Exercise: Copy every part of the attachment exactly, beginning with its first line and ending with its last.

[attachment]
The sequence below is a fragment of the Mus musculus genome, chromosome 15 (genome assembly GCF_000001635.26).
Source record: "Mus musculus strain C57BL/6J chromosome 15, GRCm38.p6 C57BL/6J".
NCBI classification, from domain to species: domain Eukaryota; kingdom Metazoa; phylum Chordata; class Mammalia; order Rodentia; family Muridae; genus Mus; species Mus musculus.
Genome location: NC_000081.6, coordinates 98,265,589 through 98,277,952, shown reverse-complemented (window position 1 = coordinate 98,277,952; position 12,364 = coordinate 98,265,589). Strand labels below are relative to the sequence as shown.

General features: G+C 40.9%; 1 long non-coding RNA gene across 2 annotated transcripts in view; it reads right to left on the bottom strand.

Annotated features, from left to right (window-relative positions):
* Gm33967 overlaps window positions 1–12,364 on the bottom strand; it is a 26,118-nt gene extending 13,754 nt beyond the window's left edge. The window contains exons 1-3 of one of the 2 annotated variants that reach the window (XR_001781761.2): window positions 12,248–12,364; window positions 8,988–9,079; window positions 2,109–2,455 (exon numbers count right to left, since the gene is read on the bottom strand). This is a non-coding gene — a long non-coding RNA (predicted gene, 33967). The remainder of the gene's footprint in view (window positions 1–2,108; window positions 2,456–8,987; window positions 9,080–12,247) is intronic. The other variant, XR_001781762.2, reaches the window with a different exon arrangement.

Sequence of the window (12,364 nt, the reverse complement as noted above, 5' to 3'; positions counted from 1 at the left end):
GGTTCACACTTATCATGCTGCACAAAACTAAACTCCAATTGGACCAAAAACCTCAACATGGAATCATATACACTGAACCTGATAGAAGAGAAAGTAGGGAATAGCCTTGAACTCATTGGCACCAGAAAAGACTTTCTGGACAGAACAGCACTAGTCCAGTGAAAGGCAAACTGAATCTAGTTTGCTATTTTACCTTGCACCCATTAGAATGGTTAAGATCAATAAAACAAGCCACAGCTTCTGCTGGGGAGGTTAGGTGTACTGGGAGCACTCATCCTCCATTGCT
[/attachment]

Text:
The sequence below is a fragment of the Mus musculus genome, chromosome 15 (genome assembly GCF_000001635.26).
Source record: "Mus musculus strain C57BL/6J chromosome 15, GRCm38.p6 C57BL/6J".
NCBI classification, from domain to species: domain Eukaryota; kingdom Metazoa; phylum Chordata; class Mammalia; order Rodentia; family Muridae; genus Mus; species Mus musculus.
Genome location: NC_000081.6, coordinates 98,265,589 through 98,277,952, shown reverse-complemented (window position 1 = coordinate 98,277,952; position 12,364 = coordinate 98,265,589). Strand labels below are relative to the sequence as shown.

General features: G+C 40.9%; 1 long non-coding RNA gene across 2 annotated transcripts in view; it reads right to left on the bottom strand.

Annotated features, from left to right (window-relative positions):
* Gm33967 overlaps window positions 1–12,364 on the bottom strand; it is a 26,118-nt gene extending 13,754 nt beyond the window's left edge. The window contains exons 1-3 of one of the 2 annotated variants that reach the window (XR_001781761.2): window positions 12,248–12,364; window positions 8,988–9,079; window positions 2,109–2,455 (exon numbers count right to left, since the gene is read on the bottom strand). This is a non-coding gene — a long non-coding RNA (predicted gene, 33967). The remainder of the gene's footprint in view (window positions 1–2,108; window positions 2,456–8,987; window positions 9,080–12,247) is intronic. The other variant, XR_001781762.2, reaches the window with a different exon arrangement.

Sequence of the window (12,364 nt, the reverse complement as noted above, 5' to 3'; positions counted from 1 at the left end):
GGTTCACACTTATCATGCTGCACAAAACTAAACTCCAATTGGACCAAAAACCTCAACATGGAATCATATACACTGAACCTGATAGAAGAGAAAGTAGGGAATAGCCTTGAACTCATTGGCACCAGAAAAGACTTTCTGGACAGAACAGCACTAGTCCAGTGAAAGGCAAACTGAATCTAGTTTGCTATTTTACCTTGCACCCATTAGAATGGTTAAGATCAATAAAACAAGCCACAGCTTCTGCTGGGGAGGTTAGGTGTACTGGGAGCACTCATCCTCCATTGCT